In at least some embodiments, an application executing on the client device 102 that needs to access or utilize a portion of the resources 114, which might be exposed as one or more services to which the application has subscribed, can submit a request that is received to an interface layer 108 of the provider environment 106. The interface layer can include application programming interfaces (APIs) or other exposed interfaces enabling a user to submit requests, such as Web service requests, to the provider environment. The interface layer 108 in this example can also include other components as well, such as at least one Web server, routing components, load balancers, and the like. When a request to access a resource is received at the interface layer 108 in some embodiments, information for the request can be directed to a resource manager 110 or other such system, service, or component configured to manage user accounts and information, resource provisioning and usage, and other such aspects. A resource manager 110 receiving the request can perform tasks such as to authenticate an identity of the user submitting the request, as well as to determine whether that user has an existing account with the resource provider, where the account data may be stored in at least one data store 112 in the provider environment.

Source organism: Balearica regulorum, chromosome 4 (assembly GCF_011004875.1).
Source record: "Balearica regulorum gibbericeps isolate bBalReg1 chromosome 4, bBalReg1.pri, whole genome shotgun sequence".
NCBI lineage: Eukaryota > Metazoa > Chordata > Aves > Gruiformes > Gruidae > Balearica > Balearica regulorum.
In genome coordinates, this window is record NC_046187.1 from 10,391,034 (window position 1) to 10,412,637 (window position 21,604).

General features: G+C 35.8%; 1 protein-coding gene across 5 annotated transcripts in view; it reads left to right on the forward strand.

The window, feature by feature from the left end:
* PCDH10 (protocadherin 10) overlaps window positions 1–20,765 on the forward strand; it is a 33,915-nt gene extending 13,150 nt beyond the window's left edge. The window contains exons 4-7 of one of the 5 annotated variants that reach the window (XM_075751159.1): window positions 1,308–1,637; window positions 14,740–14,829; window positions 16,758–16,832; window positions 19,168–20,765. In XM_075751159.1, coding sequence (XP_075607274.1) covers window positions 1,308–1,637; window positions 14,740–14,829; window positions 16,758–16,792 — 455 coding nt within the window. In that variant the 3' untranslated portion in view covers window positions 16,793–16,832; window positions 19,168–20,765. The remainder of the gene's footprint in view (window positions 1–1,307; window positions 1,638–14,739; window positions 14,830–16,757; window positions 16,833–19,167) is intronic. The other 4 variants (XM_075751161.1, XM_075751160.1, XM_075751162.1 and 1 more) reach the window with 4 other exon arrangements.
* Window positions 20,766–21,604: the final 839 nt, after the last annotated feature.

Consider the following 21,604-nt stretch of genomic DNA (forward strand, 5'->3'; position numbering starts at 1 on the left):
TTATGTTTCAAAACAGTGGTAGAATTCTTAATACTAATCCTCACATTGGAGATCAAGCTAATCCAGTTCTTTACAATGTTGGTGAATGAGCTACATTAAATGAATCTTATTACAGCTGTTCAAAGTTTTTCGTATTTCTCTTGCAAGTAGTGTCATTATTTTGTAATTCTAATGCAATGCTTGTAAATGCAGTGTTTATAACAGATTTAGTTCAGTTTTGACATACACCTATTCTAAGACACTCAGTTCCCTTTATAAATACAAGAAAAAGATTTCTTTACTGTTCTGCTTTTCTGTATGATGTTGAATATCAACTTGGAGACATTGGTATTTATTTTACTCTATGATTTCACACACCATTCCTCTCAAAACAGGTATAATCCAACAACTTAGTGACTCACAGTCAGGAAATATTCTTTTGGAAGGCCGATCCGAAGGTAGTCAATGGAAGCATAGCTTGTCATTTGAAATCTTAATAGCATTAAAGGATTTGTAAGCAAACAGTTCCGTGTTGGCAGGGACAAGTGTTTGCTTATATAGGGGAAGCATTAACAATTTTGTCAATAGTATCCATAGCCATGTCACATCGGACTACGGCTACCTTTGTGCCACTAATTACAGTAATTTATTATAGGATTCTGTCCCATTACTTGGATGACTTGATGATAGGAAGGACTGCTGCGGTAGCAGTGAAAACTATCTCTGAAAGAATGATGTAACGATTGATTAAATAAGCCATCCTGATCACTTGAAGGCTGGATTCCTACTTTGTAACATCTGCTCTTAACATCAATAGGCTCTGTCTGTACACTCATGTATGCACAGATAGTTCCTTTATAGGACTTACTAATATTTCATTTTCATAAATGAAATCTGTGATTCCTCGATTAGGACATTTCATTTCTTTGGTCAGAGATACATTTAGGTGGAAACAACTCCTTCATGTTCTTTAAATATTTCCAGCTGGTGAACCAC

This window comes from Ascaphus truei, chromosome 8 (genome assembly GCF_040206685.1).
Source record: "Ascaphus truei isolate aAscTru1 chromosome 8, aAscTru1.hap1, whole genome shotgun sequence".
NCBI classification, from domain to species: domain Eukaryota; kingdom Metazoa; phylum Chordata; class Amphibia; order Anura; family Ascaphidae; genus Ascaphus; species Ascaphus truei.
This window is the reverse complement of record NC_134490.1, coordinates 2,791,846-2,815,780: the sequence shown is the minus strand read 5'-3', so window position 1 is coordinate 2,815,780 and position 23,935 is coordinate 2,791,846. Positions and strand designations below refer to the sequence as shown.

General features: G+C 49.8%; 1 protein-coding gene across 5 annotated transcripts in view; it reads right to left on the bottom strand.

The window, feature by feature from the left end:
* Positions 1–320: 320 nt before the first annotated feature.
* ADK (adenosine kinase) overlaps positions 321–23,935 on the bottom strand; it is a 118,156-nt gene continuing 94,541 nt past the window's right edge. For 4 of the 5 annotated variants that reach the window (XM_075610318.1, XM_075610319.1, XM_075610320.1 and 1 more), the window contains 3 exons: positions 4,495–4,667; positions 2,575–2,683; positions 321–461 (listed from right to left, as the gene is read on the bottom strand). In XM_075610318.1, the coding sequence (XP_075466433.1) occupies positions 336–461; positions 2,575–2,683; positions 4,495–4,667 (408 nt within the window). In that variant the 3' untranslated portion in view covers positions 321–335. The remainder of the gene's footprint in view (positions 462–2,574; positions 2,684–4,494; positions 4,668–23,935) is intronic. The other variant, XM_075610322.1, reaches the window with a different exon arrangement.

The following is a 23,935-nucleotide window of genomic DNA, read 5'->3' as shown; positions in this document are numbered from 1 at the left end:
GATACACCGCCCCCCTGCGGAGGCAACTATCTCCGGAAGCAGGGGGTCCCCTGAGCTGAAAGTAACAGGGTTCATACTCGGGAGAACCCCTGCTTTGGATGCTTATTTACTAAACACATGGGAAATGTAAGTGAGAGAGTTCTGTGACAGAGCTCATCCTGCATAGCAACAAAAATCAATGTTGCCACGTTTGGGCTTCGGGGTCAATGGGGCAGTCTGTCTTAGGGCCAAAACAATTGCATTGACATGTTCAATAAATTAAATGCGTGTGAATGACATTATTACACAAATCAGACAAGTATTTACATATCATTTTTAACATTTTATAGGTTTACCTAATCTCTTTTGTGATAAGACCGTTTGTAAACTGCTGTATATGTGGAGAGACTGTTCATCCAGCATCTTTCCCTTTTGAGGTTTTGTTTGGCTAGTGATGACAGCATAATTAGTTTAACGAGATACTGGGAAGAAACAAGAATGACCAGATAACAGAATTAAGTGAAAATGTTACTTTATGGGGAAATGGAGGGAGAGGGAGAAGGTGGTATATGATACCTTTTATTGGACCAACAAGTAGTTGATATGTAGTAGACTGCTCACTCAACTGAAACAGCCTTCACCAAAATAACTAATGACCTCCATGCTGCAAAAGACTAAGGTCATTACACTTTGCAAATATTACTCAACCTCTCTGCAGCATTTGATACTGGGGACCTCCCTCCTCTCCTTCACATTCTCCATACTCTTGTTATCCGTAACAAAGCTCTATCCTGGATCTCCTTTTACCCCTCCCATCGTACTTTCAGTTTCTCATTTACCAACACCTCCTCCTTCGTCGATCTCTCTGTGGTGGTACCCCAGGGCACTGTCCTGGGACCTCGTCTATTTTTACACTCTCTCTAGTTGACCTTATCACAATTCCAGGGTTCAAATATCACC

An interface layer 108 in at least one embodiment includes a scalable set of customer-facing servers that can provide the various APIs and return the appropriate responses based on the API specifications. The interface layer also can include at least one API service layer that in one embodiment consists of stateless, replicated servers which process the externally-facing customer APIs. The interface layer can be responsible for Web service front end features such as authenticating customers based on credentials, authorizing the customer, throttling customer requests to the API servers, validating user input, and marshaling or un-marshaling requests and responses. The API layer also can be responsible for reading and writing database configuration data to/from the administration data store, in response to the API calls. In many embodiments, the Web services layer and/or API service layer will be the only externally visible component, or the only component that is visible to, and accessible by, customers of the control service. The servers of the Web services layer can be stateless and scaled horizontally as known in the art. API servers, as well as the persistent data store, can be spread across multiple data centers in a region, for example, such that the servers are resilient to single data center failures.